Chastity Jones had gotten the job, but there was one cosmetic condition: her dreadlocks had to go, the woman said.
Jones, a black woman, had interviewed for a job as a customer service representative at a call center with Catastrophe Management Solutions in Mobile, Alabama in 2010. After she was hired, she spoke with the HR manager about scheduling, AL.com reported.
When Jones got up the leave, the manager told her the company couldn’t hire her “with the dreadlocks,” the publication said. "They tend to get messy, although I’m not saying yours are, you know what I’m talking about,” the manager explained, reported AL.com.
But when Jones refused to comply, the company took back the offer, Vox.com said.
The U.S. Equal Employment Opportunity Commission filed a lawsuit on behalf of Jones in 2013, according to the federal complaint, which alleges the company’s policy is racially discriminatory.
CMS’s policy said employees are expected to be dressed and groomed in a manner “that projects a professional and businesslike image,” the suit said. “No excessive hairstyles and unusual colors are acceptable,” the policy states.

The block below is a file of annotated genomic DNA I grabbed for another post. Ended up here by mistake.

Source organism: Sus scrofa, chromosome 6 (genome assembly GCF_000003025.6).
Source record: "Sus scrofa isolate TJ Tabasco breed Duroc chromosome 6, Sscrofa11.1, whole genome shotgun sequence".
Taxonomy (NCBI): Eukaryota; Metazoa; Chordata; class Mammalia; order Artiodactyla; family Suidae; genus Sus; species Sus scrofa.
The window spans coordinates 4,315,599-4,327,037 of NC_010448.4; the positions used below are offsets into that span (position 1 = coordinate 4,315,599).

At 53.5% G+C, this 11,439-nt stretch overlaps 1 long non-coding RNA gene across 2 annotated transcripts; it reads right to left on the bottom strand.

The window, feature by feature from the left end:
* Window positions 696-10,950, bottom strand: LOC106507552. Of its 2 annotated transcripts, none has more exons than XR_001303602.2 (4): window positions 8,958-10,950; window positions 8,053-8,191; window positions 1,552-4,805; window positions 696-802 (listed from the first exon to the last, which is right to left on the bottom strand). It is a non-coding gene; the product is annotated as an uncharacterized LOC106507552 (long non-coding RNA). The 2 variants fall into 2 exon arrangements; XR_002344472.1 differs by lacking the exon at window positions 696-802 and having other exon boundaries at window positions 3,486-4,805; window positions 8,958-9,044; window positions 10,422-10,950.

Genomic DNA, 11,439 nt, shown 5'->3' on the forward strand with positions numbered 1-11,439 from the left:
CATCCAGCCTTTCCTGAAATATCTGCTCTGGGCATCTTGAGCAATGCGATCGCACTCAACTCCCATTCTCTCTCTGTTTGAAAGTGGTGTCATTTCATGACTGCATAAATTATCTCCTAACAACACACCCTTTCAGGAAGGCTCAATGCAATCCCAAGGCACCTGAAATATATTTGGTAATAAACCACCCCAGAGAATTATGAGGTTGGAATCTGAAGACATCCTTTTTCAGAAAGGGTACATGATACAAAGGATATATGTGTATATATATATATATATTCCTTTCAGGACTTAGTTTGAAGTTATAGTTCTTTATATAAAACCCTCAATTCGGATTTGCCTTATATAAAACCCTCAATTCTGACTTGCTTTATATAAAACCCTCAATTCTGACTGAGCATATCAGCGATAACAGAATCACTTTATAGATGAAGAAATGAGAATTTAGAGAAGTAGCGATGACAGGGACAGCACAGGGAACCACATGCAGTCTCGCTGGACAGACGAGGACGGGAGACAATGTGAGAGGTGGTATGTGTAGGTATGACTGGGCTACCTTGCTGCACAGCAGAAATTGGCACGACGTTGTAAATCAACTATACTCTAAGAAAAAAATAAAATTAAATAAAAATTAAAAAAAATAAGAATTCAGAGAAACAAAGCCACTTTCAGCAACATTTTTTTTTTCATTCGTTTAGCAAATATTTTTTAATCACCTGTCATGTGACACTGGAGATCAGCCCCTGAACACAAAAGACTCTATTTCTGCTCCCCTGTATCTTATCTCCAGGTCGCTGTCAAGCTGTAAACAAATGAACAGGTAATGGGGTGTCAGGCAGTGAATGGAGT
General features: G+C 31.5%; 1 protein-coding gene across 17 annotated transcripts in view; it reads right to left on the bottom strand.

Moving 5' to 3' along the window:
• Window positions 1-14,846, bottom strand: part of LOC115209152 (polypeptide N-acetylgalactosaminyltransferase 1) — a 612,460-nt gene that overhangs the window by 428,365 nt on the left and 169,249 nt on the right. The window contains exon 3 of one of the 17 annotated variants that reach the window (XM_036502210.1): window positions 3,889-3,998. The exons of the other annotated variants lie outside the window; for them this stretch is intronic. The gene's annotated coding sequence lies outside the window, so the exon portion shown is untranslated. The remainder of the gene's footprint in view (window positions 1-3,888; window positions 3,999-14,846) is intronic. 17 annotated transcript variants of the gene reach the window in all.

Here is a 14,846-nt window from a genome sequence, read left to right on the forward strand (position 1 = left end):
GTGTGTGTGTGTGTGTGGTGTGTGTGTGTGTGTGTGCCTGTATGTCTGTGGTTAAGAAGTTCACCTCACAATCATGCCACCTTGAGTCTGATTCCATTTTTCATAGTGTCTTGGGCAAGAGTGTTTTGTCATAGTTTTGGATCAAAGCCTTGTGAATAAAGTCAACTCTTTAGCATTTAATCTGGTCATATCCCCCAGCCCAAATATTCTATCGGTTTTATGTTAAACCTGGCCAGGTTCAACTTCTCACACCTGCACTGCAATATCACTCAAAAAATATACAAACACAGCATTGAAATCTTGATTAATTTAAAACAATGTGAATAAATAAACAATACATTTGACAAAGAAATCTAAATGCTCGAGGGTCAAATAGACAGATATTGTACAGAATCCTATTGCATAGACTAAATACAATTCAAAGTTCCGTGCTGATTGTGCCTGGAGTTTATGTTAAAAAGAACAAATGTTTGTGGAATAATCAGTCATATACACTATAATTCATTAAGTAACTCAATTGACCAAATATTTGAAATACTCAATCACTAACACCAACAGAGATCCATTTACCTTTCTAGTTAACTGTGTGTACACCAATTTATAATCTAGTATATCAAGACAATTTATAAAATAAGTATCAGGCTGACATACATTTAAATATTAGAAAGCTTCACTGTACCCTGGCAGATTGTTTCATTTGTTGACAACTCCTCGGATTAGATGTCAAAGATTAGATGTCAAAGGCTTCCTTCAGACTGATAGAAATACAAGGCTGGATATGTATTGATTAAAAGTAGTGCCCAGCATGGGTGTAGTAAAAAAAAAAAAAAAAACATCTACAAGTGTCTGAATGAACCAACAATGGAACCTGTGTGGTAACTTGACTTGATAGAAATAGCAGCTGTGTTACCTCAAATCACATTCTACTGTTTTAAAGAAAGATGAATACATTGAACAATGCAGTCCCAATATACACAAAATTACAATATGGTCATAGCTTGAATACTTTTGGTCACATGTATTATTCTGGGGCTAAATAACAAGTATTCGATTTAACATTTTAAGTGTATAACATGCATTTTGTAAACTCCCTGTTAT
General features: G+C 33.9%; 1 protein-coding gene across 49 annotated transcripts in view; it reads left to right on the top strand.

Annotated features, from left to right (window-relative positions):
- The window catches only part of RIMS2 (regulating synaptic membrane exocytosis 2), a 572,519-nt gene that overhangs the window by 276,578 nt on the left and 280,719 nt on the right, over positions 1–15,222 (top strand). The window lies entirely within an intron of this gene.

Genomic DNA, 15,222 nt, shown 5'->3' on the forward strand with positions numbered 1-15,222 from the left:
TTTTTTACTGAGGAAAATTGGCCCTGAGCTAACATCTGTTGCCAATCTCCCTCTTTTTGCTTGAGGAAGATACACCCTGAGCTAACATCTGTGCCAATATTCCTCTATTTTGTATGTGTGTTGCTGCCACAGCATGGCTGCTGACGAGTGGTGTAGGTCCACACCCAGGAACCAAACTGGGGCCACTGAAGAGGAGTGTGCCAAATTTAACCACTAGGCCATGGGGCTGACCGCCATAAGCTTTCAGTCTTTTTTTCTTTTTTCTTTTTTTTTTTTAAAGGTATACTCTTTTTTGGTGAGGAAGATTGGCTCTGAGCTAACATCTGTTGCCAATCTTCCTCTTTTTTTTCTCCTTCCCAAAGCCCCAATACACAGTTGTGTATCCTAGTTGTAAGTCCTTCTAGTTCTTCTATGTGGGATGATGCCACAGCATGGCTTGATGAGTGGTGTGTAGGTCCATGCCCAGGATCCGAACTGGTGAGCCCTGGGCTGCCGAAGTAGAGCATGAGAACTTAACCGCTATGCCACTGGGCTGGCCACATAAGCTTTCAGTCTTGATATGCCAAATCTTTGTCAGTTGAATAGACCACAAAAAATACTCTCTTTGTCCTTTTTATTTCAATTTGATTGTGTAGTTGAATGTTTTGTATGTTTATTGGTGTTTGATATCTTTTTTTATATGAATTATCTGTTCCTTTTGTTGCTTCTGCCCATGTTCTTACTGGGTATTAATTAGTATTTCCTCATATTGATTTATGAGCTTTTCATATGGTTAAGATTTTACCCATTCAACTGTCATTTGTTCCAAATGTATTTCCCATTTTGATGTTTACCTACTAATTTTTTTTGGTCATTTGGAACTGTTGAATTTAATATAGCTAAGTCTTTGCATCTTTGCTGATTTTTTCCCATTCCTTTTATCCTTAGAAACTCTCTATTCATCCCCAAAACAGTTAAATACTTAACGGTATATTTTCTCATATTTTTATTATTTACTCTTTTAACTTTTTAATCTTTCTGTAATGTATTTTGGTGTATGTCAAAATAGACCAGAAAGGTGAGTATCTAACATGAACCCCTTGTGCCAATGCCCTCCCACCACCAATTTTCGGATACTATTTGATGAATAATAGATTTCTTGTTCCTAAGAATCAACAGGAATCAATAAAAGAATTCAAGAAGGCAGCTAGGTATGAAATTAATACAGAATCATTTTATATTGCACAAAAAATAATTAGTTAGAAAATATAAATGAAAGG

The complaint said the company interpreted that policy to ban dreadlocks, a style that has long been worn by people of African descent, documents said. The EEOC accused the company of racial discrimination under Title VII of the Civil Rights Act of 1964.
But the courts sided with CMS. A federal district court said in 2014 that racial discrimination must show bias based on traits that a person can’t change, Vox.com said, like skin color. Hairstyles don’t qualify.
An appeals court upheld the ruling in 2016, Vox.com reported.
Now, Jones — represented by lawyers from the National Association for the Advancement of Colored People — is appealing that ruling to the nation’s highest court. She’s asking the U.S. Supreme Court to review her case during their next session, AL.com reported.
The question at the heart of the case is whether an employer’s reliance on a “false racial stereotype” to deny a black woman a job is exempt from the law’s ban on racial discrimination only because it concerns a characteristic that can be changed, said the petition filed earlier this month.
CMS has said Jones has no “established right to maintain a chosen hairstyle in the face of an employer’s race-neutral policy,” AL.com reported.
The Supreme Court’s next session starts in October, AL.com said.